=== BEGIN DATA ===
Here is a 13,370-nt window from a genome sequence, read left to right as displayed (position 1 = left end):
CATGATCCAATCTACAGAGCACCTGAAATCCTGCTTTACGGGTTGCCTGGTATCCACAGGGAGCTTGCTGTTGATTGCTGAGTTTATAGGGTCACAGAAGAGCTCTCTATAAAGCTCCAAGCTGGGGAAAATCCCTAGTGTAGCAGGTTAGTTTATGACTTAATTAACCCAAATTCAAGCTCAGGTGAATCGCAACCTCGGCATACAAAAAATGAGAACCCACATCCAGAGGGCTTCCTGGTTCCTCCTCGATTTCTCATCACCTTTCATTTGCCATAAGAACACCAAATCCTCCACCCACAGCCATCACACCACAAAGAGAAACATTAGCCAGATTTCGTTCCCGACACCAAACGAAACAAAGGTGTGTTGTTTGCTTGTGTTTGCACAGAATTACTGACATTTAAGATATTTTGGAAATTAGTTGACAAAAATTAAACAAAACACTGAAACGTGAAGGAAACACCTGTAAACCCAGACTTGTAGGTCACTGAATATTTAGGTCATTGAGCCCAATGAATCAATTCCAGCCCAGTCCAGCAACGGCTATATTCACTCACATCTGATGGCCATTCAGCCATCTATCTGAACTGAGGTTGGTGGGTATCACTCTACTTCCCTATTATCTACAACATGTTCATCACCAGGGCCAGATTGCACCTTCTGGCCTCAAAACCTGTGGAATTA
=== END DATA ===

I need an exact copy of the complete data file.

Here is a 13,370-nt window from a genome sequence, read left to right as displayed (position 1 = left end):
CATGATCCAATCTACAGAGCACCTGAAATCCTGCTTTACGGGTTGCCTGGTATCCACAGGGAGCTTGCTGTTGATTGCTGAGTTTATAGGGTCACAGAAGAGCTCTCTATAAAGCTCCAAGCTGGGGAAAATCCCTAGTGTAGCAGGTTAGTTTATGACTTAATTAACCCAAATTCAAGCTCAGGTGAATCGCAACCTCGGCATACAAAAAATGAGAACCCACATCCAGAGGGCTTCCTGGTTCCTCCTCGATTTCTCATCACCTTTCATTTGCCATAAGAACACCAAATCCTCCACCCACAGCCATCACACCACAAAGAGAAACATTAGCCAGATTTCGTTCCCGACACCAAACGAAACAAAGGTGTGTTGTTTGCTTGTGTTTGCACAGAATTACTGACATTTAAGATATTTTGGAAATTAGTTGACAAAAATTAAACAAAACACTGAAACGTGAAGGAAACACCTGTAAACCCAGACTTGTAGGTCACTGAATATTTAGGTCATTGAGCCCAATGAATCAATTCCAGCCCAGTCCAGCAACGGCTATATTCACTCACATCTGATGGCCATTCAGCCATCTATCTGAACTGAGGTTGGTGGGTATCACTCTACTTCCCTATTATCTACAACATGTTCATCACCAGGGCCAGATTGCACCTTCTGGCCTCAAAACCTGTGGAATTA